Exploring React 360 VR Library

React 360 is a framework for the creation of 3D and VR user interfaces

Indrek Lasn
Jul 11 · 4 min read
“Welcome to React 360”

React 360 is a library built on top of React. It is designed to simplify the creation of complex UI. React 360 allows you to use familiar tools and concepts to create immersive 360 content on the web.

Photo by Scott Webb on Unsplash

How Is React 360 Different From React VR?

In early 2017, Facebook and Oculus released a JavaScript library called React VR, which was designed for the creation of 3D and VR experiences in the web browser. At the same time, Oculus began using a native C++ version of the framework to build its own first-party apps.

Over time, the APIs of the two projects diverged as we addressed the different needs of the frameworks. To avoid confusion between the two systems, the open source framework has been renamed React 360. This better reflects its use case: the creation of immersive 360 experiences that can be consumed across PC, Mobile, and VR devices.

If you previously used React VR, you should find React 360 to be very similar. We’ve simplified a lot of the more common workflows, such as placing 2D UI elements in 3D space, and optimized performance for these use cases. See full comparison here.

We don’t need the Oculus or the Google Cardboard to develop our VR apps. We only need a browser and a code editor to get our VR apps to work. How cool is that?


Getting Started

You’ll need to install Node.js. While React 360 runs in your web browser, the build pipeline that bundles up your code relies on Node.

Next, we’re going to need the React 360 command line tool. This CLI tool lets you create and manage your React 360 projects.

npm install -g react-360-cli

Once we have the CLI, we can initialize our project.

react-360 init hello-react-360
initializing the React 360 project

You can start your project now by running npm start

npm start
starting the React 360 project

If we open the browser at http://localhost:8081/index.html, we should be able to see the welcome message.

React 360 welcome message

React 360 Project Structure

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index.js

Where all of your React code lives. This is the code that makes your application and determines how it looks.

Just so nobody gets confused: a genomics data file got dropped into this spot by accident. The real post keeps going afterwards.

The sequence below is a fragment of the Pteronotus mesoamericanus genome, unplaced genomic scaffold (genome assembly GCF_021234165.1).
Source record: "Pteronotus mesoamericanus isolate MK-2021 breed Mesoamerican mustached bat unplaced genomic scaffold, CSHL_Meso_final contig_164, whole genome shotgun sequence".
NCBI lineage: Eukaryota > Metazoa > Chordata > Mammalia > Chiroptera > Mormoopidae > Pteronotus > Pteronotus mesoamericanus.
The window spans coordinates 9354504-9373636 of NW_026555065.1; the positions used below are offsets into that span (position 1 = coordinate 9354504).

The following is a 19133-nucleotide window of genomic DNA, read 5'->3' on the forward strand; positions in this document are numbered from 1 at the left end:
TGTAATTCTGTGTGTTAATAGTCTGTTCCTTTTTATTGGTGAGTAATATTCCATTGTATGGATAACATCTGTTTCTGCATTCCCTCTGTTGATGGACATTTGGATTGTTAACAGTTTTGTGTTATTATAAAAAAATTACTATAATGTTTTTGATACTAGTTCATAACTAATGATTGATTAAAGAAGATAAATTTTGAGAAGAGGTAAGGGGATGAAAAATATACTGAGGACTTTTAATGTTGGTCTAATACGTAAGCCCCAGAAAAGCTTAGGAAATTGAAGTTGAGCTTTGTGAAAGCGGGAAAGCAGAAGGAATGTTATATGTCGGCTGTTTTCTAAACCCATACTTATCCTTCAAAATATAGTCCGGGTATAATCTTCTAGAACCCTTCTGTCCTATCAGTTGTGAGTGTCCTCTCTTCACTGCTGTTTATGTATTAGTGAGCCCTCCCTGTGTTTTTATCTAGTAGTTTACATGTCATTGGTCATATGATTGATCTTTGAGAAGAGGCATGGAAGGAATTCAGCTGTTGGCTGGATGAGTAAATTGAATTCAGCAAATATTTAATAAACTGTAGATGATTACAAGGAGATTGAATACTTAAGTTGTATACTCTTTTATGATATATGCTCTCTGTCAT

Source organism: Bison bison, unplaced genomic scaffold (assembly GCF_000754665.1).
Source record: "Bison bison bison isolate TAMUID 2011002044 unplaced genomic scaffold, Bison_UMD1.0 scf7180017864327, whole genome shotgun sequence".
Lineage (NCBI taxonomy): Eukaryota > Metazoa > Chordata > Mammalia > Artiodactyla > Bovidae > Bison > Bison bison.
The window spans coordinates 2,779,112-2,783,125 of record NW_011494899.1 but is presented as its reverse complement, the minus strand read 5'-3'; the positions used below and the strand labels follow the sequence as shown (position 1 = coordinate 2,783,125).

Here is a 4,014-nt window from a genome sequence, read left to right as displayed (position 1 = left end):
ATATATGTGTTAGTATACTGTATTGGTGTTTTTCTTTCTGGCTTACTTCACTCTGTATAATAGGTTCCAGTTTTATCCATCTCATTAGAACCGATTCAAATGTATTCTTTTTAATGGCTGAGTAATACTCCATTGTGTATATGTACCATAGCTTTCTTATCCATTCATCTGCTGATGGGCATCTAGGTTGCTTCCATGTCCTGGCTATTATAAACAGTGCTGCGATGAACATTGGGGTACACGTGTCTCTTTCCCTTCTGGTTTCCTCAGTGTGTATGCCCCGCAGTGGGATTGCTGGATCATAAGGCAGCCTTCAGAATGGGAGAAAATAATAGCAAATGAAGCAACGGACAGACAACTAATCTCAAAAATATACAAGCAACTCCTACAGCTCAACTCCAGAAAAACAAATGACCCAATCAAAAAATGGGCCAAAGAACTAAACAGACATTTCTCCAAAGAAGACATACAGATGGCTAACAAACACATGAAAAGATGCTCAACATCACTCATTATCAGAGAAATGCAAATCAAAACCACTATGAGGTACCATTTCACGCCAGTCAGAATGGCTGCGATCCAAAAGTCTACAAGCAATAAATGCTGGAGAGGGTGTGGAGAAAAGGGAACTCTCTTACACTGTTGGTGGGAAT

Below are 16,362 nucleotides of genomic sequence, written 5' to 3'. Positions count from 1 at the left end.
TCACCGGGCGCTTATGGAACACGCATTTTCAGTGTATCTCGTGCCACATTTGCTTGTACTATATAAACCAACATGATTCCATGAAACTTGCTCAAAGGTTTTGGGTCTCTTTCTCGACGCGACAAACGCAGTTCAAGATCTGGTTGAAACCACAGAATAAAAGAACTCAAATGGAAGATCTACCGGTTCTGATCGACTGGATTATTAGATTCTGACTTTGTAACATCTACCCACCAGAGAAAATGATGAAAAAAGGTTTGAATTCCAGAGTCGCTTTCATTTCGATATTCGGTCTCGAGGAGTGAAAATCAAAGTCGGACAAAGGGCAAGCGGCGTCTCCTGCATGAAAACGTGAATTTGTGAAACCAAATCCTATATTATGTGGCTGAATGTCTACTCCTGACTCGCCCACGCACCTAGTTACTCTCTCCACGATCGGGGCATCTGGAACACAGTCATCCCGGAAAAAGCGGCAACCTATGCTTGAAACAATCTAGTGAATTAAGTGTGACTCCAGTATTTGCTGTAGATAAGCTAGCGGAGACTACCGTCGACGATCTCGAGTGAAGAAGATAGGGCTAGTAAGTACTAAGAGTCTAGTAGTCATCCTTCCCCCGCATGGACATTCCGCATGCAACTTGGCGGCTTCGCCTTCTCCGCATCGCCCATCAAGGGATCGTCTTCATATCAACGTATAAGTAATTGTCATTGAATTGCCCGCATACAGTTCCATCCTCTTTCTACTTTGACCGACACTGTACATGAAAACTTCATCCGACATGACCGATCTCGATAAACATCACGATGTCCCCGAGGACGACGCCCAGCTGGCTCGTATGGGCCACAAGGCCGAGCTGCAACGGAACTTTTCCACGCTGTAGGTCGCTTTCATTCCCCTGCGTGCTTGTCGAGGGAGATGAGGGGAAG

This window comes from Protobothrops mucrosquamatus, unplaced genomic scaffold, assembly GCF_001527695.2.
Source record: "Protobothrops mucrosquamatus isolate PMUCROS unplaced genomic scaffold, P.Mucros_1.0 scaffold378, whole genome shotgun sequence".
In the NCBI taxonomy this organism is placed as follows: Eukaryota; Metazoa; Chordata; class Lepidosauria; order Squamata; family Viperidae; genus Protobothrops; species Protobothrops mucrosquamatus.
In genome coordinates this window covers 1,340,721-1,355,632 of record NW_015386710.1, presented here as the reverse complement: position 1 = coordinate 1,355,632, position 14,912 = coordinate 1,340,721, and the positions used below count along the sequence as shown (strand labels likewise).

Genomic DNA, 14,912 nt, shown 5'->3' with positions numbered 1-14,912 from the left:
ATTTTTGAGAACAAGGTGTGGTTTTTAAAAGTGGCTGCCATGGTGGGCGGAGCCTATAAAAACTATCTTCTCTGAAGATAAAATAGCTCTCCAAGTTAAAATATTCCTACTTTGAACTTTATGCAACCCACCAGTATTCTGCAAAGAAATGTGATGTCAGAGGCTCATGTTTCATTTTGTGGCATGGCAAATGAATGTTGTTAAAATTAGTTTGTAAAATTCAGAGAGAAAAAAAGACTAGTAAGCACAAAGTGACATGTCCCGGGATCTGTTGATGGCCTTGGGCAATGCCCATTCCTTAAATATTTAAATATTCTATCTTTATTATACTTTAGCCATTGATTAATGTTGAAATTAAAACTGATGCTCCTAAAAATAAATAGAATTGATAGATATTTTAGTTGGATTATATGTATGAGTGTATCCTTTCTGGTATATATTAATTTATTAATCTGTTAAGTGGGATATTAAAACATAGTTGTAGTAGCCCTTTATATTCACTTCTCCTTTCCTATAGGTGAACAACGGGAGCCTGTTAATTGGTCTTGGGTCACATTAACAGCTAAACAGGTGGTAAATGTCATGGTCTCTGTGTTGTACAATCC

Any code imported by index.js will also become a part of your app, allowing you to organize your app into many different files.

client.js

This is the code that connects your browser to your React application — the Runtime. This file does three things. First, it creates a new instance of React 360, loading your React code and attaching it to a specific place in the DOM. This is also where your application can pass a variety of initialization options.

index.html

This is the web page you load when viewing your application. All it does is provide a point to mount your JavaScript code. This is intentional. Most functionality is left out of HTML, so that you can easily integrate your React 360 application into server-render pages or existing web apps.


Creating a Counter

For the short and sweet demo, let’s create a counter. The React 360 library uses similar concepts as React Native. If you’re interested in React Native concepts, check out this tutorial.

First, we need to import the View, Text, and VrButton elements from the react-360 library.

Second, let’s declare our initial state and create the decrement and increment functions.

Pretty standard stuff. Next up, we’re going to use the React 360 elements we imported earlier.

Once we have the markup, we should be able to interact with our 360 counter.

React 360 VR example

That’s it for our super simple introduction to the React 360 library. I encourage you to take a deeper dive and explore all the possibilities to build VR apps.


Better Programming

Advice for programmers.

Indrek Lasn

Written by

Simplicity matters. Grow together. Follow me on Twitter @ https://twitter.com/lasnindrek

Better Programming

Advice for programmers.